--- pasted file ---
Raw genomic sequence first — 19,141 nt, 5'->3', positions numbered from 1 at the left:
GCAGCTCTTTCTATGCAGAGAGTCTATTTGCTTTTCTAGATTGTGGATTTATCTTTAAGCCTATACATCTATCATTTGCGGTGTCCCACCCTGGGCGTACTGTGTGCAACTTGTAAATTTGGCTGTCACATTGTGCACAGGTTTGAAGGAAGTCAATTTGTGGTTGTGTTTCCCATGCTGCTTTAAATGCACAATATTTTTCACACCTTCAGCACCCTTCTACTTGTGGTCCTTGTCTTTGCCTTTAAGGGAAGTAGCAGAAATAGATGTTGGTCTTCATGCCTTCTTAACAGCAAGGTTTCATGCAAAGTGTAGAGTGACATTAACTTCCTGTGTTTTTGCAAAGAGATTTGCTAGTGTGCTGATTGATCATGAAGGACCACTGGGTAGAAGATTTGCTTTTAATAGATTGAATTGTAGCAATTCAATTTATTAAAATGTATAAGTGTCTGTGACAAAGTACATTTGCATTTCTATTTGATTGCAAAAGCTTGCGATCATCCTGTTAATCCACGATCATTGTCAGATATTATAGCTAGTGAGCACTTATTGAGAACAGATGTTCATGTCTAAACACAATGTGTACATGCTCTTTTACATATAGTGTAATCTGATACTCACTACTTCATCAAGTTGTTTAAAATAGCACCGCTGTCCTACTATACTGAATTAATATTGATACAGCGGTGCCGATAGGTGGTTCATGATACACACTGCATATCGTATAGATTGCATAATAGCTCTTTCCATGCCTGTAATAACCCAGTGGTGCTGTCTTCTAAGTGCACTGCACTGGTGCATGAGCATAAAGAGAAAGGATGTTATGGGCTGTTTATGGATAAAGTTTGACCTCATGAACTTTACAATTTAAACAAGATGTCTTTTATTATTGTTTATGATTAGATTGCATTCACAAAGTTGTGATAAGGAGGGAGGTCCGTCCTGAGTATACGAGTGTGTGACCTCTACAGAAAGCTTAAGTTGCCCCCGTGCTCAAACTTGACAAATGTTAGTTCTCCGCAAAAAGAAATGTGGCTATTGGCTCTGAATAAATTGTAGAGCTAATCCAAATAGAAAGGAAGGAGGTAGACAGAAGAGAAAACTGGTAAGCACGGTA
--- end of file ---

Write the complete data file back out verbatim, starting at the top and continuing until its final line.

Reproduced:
Raw genomic sequence first — 19,141 nt, 5'->3', positions numbered from 1 at the left:
GCAGCTCTTTCTATGCAGAGAGTCTATTTGCTTTTCTAGATTGTGGATTTATCTTTAAGCCTATACATCTATCATTTGCGGTGTCCCACCCTGGGCGTACTGTGTGCAACTTGTAAATTTGGCTGTCACATTGTGCACAGGTTTGAAGGAAGTCAATTTGTGGTTGTGTTTCCCATGCTGCTTTAAATGCACAATATTTTTCACACCTTCAGCACCCTTCTACTTGTGGTCCTTGTCTTTGCCTTTAAGGGAAGTAGCAGAAATAGATGTTGGTCTTCATGCCTTCTTAACAGCAAGGTTTCATGCAAAGTGTAGAGTGACATTAACTTCCTGTGTTTTTGCAAAGAGATTTGCTAGTGTGCTGATTGATCATGAAGGACCACTGGGTAGAAGATTTGCTTTTAATAGATTGAATTGTAGCAATTCAATTTATTAAAATGTATAAGTGTCTGTGACAAAGTACATTTGCATTTCTATTTGATTGCAAAAGCTTGCGATCATCCTGTTAATCCACGATCATTGTCAGATATTATAGCTAGTGAGCACTTATTGAGAACAGATGTTCATGTCTAAACACAATGTGTACATGCTCTTTTACATATAGTGTAATCTGATACTCACTACTTCATCAAGTTGTTTAAAATAGCACCGCTGTCCTACTATACTGAATTAATATTGATACAGCGGTGCCGATAGGTGGTTCATGATACACACTGCATATCGTATAGATTGCATAATAGCTCTTTCCATGCCTGTAATAACCCAGTGGTGCTGTCTTCTAAGTGCACTGCACTGGTGCATGAGCATAAAGAGAAAGGATGTTATGGGCTGTTTATGGATAAAGTTTGACCTCATGAACTTTACAATTTAAACAAGATGTCTTTTATTATTGTTTATGATTAGATTGCATTCACAAAGTTGTGATAAGGAGGGAGGTCCGTCCTGAGTATACGAGTGTGTGACCTCTACAGAAAGCTTAAGTTGCCCCCGTGCTCAAACTTGACAAATGTTAGTTCTCCGCAAAAAGAAATGTGGCTATTGGCTCTGAATAAATTGTAGAGCTAATCCAAATAGAAAGGAAGGAGGTAGACAGAAGAGAAAACTGGTAAGCACGGTA